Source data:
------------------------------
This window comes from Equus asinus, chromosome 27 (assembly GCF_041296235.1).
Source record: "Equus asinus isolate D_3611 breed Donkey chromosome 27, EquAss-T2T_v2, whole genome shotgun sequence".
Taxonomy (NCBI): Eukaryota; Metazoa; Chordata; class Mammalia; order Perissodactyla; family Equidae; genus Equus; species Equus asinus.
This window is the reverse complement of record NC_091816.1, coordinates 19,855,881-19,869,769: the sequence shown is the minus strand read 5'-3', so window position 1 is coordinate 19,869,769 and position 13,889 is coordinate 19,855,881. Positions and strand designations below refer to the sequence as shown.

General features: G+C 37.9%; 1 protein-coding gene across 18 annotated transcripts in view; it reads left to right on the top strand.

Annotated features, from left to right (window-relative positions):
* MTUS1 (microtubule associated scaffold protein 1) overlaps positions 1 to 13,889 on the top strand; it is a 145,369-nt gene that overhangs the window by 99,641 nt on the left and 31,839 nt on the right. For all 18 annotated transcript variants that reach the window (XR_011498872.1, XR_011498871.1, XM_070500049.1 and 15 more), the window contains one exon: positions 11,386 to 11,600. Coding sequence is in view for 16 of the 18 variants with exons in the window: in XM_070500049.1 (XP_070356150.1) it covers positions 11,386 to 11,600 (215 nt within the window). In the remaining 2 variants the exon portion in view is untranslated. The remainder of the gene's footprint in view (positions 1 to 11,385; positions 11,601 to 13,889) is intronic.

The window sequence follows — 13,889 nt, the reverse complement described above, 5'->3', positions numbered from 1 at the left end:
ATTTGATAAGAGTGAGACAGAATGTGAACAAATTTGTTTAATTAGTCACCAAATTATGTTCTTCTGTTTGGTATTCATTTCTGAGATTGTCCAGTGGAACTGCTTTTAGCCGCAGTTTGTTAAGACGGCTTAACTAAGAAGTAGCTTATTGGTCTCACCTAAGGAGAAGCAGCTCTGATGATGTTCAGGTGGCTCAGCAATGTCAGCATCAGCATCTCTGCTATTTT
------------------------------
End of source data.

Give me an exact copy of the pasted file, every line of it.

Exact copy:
This window comes from Equus asinus, chromosome 27 (assembly GCF_041296235.1).
Source record: "Equus asinus isolate D_3611 breed Donkey chromosome 27, EquAss-T2T_v2, whole genome shotgun sequence".
Taxonomy (NCBI): Eukaryota; Metazoa; Chordata; class Mammalia; order Perissodactyla; family Equidae; genus Equus; species Equus asinus.
This window is the reverse complement of record NC_091816.1, coordinates 19,855,881-19,869,769: the sequence shown is the minus strand read 5'-3', so window position 1 is coordinate 19,869,769 and position 13,889 is coordinate 19,855,881. Positions and strand designations below refer to the sequence as shown.

General features: G+C 37.9%; 1 protein-coding gene across 18 annotated transcripts in view; it reads left to right on the top strand.

Annotated features, from left to right (window-relative positions):
* MTUS1 (microtubule associated scaffold protein 1) overlaps positions 1 to 13,889 on the top strand; it is a 145,369-nt gene that overhangs the window by 99,641 nt on the left and 31,839 nt on the right. For all 18 annotated transcript variants that reach the window (XR_011498872.1, XR_011498871.1, XM_070500049.1 and 15 more), the window contains one exon: positions 11,386 to 11,600. Coding sequence is in view for 16 of the 18 variants with exons in the window: in XM_070500049.1 (XP_070356150.1) it covers positions 11,386 to 11,600 (215 nt within the window). In the remaining 2 variants the exon portion in view is untranslated. The remainder of the gene's footprint in view (positions 1 to 11,385; positions 11,601 to 13,889) is intronic.

The window sequence follows — 13,889 nt, the reverse complement described above, 5'->3', positions numbered from 1 at the left end:
ATTTGATAAGAGTGAGACAGAATGTGAACAAATTTGTTTAATTAGTCACCAAATTATGTTCTTCTGTTTGGTATTCATTTCTGAGATTGTCCAGTGGAACTGCTTTTAGCCGCAGTTTGTTAAGACGGCTTAACTAAGAAGTAGCTTATTGGTCTCACCTAAGGAGAAGCAGCTCTGATGATGTTCAGGTGGCTCAGCAATGTCAGCATCAGCATCTCTGCTATTTT